In the last article we worked on some core information architecture concepts and how they can and should be applied to your learning catalog. In this article we’re going to focus on specific techniques which are useful for organizing your catalog in a way that users will understand.
HIGH AND MIGHTY
Before we get to the process of defining (or validating) a hierarchy to organize your courses into, it’s important to understand the goal of creating the structure and the reasonable expectations. First, the goal is to get the high-level structure right. This means that we’ll want to get the hierarchies we want to allow and their children for the first few levels nailed down. These are the levels where the wrong turns are the most critical and the most difficult to recover from, because you’ll have many steps to get back to these decisions. Each of the decisions at the lower levels will be so close to the final information that they’re likely to be more right and transparent and are inherently easier to navigate back from.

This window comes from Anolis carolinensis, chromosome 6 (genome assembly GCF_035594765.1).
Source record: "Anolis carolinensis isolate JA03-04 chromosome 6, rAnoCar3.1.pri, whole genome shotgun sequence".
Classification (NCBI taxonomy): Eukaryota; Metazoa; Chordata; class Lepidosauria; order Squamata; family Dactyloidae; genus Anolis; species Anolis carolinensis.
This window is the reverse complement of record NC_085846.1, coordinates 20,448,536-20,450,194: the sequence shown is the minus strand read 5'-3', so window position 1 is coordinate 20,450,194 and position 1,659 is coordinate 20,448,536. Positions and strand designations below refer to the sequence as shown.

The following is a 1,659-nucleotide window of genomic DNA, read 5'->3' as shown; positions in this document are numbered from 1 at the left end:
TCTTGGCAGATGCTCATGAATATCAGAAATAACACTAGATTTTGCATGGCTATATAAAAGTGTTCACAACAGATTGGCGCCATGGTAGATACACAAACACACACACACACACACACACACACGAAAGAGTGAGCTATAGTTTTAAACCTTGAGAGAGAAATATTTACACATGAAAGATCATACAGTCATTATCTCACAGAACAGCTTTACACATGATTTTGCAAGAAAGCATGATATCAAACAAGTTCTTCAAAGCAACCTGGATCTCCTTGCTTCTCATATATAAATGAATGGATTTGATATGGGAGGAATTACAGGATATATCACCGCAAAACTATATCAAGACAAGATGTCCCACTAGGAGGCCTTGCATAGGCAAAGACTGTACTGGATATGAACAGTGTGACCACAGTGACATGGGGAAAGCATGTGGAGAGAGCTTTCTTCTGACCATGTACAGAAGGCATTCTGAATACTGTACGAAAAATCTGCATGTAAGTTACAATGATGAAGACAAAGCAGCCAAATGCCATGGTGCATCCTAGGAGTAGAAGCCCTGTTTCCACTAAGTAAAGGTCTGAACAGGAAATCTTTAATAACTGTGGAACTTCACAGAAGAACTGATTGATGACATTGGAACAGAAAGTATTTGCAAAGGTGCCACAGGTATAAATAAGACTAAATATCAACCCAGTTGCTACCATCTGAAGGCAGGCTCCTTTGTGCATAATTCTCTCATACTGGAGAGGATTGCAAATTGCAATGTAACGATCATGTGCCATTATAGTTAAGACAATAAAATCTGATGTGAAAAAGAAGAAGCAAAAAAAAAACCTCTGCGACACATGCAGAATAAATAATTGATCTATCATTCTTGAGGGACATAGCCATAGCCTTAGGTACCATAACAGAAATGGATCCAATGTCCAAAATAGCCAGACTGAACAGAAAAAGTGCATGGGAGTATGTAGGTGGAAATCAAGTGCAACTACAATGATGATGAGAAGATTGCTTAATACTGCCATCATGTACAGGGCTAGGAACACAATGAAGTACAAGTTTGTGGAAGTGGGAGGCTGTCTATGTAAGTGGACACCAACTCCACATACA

Second, our expectation should be that we’re trying to create a start. There will be new courses and courses that are retired from the catalog. We shouldn’t feel compelled to do the process below with every course. There will be plenty of changes that would quickly invalidate our testing if we decided we had to cover every course.